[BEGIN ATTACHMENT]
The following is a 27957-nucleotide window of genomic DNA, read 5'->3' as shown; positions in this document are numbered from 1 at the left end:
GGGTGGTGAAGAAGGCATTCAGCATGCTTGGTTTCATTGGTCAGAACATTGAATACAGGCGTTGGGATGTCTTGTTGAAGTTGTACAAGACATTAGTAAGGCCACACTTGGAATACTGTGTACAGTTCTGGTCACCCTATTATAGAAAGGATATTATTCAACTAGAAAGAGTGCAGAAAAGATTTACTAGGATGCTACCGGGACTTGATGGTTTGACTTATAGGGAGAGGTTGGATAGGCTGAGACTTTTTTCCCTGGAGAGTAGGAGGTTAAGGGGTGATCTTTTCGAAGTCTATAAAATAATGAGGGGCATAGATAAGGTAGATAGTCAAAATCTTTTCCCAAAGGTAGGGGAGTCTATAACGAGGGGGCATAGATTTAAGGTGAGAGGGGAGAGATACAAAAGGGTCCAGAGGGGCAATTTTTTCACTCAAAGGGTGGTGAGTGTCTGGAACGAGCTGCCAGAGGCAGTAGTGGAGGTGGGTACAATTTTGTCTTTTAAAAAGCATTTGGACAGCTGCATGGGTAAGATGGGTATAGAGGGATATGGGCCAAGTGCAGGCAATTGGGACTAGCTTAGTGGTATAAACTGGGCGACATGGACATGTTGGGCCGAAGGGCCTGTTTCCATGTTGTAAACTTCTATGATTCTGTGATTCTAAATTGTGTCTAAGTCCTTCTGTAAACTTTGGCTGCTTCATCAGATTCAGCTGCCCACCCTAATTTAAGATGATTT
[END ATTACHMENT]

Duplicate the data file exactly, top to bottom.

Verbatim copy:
The following is a 27957-nucleotide window of genomic DNA, read 5'->3' as shown; positions in this document are numbered from 1 at the left end:
GGGTGGTGAAGAAGGCATTCAGCATGCTTGGTTTCATTGGTCAGAACATTGAATACAGGCGTTGGGATGTCTTGTTGAAGTTGTACAAGACATTAGTAAGGCCACACTTGGAATACTGTGTACAGTTCTGGTCACCCTATTATAGAAAGGATATTATTCAACTAGAAAGAGTGCAGAAAAGATTTACTAGGATGCTACCGGGACTTGATGGTTTGACTTATAGGGAGAGGTTGGATAGGCTGAGACTTTTTTCCCTGGAGAGTAGGAGGTTAAGGGGTGATCTTTTCGAAGTCTATAAAATAATGAGGGGCATAGATAAGGTAGATAGTCAAAATCTTTTCCCAAAGGTAGGGGAGTCTATAACGAGGGGGCATAGATTTAAGGTGAGAGGGGAGAGATACAAAAGGGTCCAGAGGGGCAATTTTTTCACTCAAAGGGTGGTGAGTGTCTGGAACGAGCTGCCAGAGGCAGTAGTGGAGGTGGGTACAATTTTGTCTTTTAAAAAGCATTTGGACAGCTGCATGGGTAAGATGGGTATAGAGGGATATGGGCCAAGTGCAGGCAATTGGGACTAGCTTAGTGGTATAAACTGGGCGACATGGACATGTTGGGCCGAAGGGCCTGTTTCCATGTTGTAAACTTCTATGATTCTGTGATTCTAAATTGTGTCTAAGTCCTTCTGTAAACTTTGGCTGCTTCATCAGATTCAGCTGCCCACCCTAATTTAAGATGATTT